Linda C. Wisniewski
I slid a pan of cornbread into the oven and blessed it, like my mother, who made the sign of the cross over every cake, bread and pie she baked.
In middle age, I took up the practice in homage to her and because I could finally do it without cringing. I believed I had put down the heavy load of pain she handed me through a religion I now saw as outmoded and rife with meaningless ritual.
In my eyes, my mother was a long-suffering martyr, verbally abused by my father and devoted to a fantasy of happiness in the hereafter. She read books about saints who endured hideous torture, and quoted their stories to me, her little girl. Suffering earned points with God, and justified staying in a bad marriage. Even then, I didn’t buy the message. My friends’ parents were loving, their homes quiet and safe, and they went to church too. I thought it should be easy for her to leave and take me with her.
I saw her as cold and uncaring. When a big girl pushed me against a locker in junior high, I came home after school in tears and told my mother. She shook her head for a second in sympathy then told me to get over it and went back to cooking dinner. She had to, after all, live the life she had chosen. I planned my exit every day. I would leave for college and be free and happy, nothing like her.
Although she told me to get over my hurt, I don’t think she ever let anything go. No insult was too small to add to her storehouse of suffering. Bitterness colored the stories she told as far back as I remember: My father stood her up when they were dating. Her mother told her to marry him before he changed his mind. He tried to hit her and knocked off her glasses while teaching her to drive. As I listened to her woeful words, I disappeared to myself and became her sounding board, for she had no close friends. Her own mother often told her, albeit in gentle Polish phrases, to calm down.
In the era of women’s liberation, I recalled the walk on our knees down the aisle of the church on Holy Thursday to kiss the feet of the crucifix. To me, a young woman now, we were the image of humiliation. I didn’t know then that humility has the same root.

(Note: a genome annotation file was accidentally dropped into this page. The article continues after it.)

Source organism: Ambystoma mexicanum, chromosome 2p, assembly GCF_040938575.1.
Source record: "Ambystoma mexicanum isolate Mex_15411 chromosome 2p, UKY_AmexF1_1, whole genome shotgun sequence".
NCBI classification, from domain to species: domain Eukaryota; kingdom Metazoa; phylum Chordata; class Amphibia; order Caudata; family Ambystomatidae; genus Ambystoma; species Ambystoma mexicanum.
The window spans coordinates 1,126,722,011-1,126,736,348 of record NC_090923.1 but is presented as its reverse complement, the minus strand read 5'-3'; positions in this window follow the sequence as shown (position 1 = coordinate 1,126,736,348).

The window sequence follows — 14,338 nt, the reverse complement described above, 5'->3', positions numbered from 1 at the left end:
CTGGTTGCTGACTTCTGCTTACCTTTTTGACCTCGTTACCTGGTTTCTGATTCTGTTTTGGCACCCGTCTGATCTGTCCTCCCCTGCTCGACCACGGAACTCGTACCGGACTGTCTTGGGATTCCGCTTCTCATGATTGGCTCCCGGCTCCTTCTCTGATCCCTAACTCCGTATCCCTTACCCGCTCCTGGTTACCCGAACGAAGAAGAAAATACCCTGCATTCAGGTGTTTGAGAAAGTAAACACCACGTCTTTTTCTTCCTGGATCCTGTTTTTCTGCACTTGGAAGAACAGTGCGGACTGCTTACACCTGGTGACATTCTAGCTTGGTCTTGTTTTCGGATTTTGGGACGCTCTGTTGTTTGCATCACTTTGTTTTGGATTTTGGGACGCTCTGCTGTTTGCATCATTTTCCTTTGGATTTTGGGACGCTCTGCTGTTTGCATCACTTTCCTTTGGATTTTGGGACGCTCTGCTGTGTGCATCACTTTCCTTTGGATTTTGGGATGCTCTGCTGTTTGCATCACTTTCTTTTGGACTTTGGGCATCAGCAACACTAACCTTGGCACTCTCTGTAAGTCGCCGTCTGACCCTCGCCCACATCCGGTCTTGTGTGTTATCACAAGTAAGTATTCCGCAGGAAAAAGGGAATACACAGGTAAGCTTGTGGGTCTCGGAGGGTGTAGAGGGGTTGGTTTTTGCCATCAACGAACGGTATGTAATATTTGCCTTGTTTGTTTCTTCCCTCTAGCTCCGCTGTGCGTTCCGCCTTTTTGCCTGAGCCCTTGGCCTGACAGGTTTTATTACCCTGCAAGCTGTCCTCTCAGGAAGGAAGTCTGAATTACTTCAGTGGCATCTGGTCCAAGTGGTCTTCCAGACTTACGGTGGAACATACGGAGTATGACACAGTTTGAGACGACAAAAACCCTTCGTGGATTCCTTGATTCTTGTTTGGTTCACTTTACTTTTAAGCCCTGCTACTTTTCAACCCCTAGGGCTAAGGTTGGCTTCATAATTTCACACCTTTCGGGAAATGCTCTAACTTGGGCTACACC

Now I bless my bread, knowing there was more to her, each memory another facet to her complexity: Her merry laugh when her brother Johnny told a joke. Her worn hands making me pretty dresses after sewing all day in a factory. The Saturday mornings she led me through five stores to find the right Easter shoes. The grocery list she filled for her elderly mother every Wednesday. And the way, in her own old age, she tried to learn and grow.
She shared her disappointment in her lifelong friend.
“Agnes is so prejudiced. She hates the Puerto Ricans on the East End.”
“Didn’t you live there when you were kids?”
“Yes, I guess we were the ‘spics back then. She just can’t see it.”
One Christmas Day she made all the food herself. With a full serving dish in each hand, she whispered: “I feel like I’m going to pass out.”
“For heaven’s sake, sit down.”
“It’s okay, we love you.”
Her eyes filled. Horrified for making her cry, I carried dishes from kitchen to table and cleaned up afterward.
When I was a young wife, I could barely stand to be around her. She was so anxious, so eager to please and so easily cowed. She offered me leftovers to take home.
“If you don’t take them, I’ll have to throw them away.”
“So you’re giving me your garbage?” My disdain hit its mark.
I winced at her downcast face, never dreaming I would ever be like her.
Now she is gone, and I know just how hard it is to change. Lifelong habits, even as they hurt us, even as we are aware of that hurt, are easier to continue than to act in a different and completely conscious way. I chase after my grown kids with bags of leftovers as they leave my house. I grab stuffed toys and children’s books to entertain my nephew’s children, to keep them with me just a few minutes longer, believing those minutes are all I need to make them like me. It doesn’t cross my mind that they already like me. Even love me. There is always more for me to do. By myself, without the gifts and the doing, I am never enough.